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I'm using the following code to render about a 100 pages to a pdf in an iOS App, basically creating screenshots of the app's contents:

...
UIGraphicsBeginPDFContextToFile(mainPath, currentFrame, nil);
for(Page *page in pages)
{
  @autoreleasepool
  {
    MainViewController *viewCtrl = [[MainViewController alloc] initWithPage:page contentController:[ContentController singleton] inBackground:NO];
    [self createPageWithView:viewCtrl.view];
  }
}
UIGraphicsEndPDFContext();



-(void)createPageWithView:(UIView *)view
{
  DLog(@"creating page...");
  UIGraphicsBeginImageContextWithOptions(view.bounds.size, NO, 0.0);
  [view.layer renderInContext:UIGraphicsGetCurrentContext()];
  UIImage *image = UIGraphicsGetImageFromCurrentImageContext();
  UIGraphicsEndImageContext();

  UIGraphicsBeginPDFPageWithInfo(currentFrame, nil);
  CGContextRef pdfContext = UIGraphicsGetCurrentContext();

  UIImageView *imageView = [[UIImageView alloc] initWithImage:image];
  [imageView.layer renderInContext:pdfContext];
}

This runs out of memory somewhere midways. The mainviewController adds a couple subviews, nothing special. Why is this happening? Shouldnt the autoreleasepool clean up the used memory?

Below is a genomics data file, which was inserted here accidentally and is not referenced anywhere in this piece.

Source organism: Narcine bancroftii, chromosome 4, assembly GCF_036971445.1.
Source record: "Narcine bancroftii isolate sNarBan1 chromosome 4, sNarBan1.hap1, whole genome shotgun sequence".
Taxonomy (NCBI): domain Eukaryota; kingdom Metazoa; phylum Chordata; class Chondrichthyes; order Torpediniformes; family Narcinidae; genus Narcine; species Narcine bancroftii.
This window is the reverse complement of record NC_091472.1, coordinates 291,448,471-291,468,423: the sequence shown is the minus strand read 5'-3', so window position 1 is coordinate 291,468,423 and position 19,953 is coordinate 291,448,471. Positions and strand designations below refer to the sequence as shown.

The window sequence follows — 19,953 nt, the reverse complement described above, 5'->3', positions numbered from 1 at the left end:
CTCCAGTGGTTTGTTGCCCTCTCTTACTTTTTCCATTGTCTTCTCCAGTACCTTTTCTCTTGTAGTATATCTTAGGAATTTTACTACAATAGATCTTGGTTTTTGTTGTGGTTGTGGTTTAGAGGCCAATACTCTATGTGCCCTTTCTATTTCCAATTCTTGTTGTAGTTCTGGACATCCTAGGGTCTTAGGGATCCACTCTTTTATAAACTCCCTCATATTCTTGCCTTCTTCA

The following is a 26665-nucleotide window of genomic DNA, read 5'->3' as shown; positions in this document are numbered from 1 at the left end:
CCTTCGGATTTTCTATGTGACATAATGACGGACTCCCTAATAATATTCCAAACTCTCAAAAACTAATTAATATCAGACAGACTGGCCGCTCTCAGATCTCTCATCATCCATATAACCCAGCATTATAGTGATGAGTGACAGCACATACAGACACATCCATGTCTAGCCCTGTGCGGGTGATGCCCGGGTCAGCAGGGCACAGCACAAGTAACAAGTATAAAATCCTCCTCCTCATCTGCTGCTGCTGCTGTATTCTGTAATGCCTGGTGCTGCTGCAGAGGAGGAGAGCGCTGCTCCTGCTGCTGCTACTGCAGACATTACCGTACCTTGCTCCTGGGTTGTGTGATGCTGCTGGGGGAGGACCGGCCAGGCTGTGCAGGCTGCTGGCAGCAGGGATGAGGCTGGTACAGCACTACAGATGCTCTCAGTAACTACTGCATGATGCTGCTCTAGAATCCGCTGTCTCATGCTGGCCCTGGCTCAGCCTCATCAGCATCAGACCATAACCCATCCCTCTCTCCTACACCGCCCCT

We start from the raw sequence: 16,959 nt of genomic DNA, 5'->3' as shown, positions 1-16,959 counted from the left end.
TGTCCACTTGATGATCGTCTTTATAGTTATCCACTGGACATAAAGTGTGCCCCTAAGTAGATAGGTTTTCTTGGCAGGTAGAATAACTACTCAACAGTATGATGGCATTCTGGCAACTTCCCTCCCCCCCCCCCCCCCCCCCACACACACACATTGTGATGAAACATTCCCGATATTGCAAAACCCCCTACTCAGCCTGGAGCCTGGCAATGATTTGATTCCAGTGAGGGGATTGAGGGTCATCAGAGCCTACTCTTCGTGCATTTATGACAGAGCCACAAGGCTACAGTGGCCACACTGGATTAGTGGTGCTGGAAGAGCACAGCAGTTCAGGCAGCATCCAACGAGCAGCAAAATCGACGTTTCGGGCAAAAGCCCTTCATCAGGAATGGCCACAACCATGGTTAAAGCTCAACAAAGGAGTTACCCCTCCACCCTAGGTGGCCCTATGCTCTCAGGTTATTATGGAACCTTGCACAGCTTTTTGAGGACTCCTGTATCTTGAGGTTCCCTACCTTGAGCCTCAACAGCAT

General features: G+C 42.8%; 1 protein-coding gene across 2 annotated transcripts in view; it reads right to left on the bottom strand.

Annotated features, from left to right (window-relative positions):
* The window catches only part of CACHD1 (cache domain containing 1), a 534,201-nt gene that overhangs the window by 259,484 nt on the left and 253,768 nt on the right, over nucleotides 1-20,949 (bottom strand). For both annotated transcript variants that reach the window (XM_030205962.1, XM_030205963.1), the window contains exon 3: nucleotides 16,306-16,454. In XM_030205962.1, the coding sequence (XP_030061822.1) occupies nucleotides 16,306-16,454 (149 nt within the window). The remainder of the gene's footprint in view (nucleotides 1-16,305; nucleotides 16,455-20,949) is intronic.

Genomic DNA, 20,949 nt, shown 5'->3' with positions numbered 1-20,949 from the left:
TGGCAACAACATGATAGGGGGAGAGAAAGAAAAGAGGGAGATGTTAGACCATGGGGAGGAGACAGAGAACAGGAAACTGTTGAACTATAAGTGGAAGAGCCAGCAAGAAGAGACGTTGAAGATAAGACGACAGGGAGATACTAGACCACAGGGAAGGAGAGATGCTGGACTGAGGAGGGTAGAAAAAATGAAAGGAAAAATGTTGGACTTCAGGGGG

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Your pdf is getting huge probably, if you fill it with screenshot images. –  Jeroen Moons Aug 29 '12 at 12:41

1 Answer 1

The PDF file is created entirely in memory and written to disk when UIGraphicsEndPDFContext is called. This causes memory problems if the PDF file is getting very large.

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that's not what i was hoping for... is there any kind of workaround? –  cboe Aug 29 '12 at 13:10
    
It depends on how you use the PDF file. If this is an one time job, you create screenshots of your application for a help file, you can create a separate document for each page and then merge the documents in a single document on your Mac. –  iPDFdev Aug 29 '12 at 14:24

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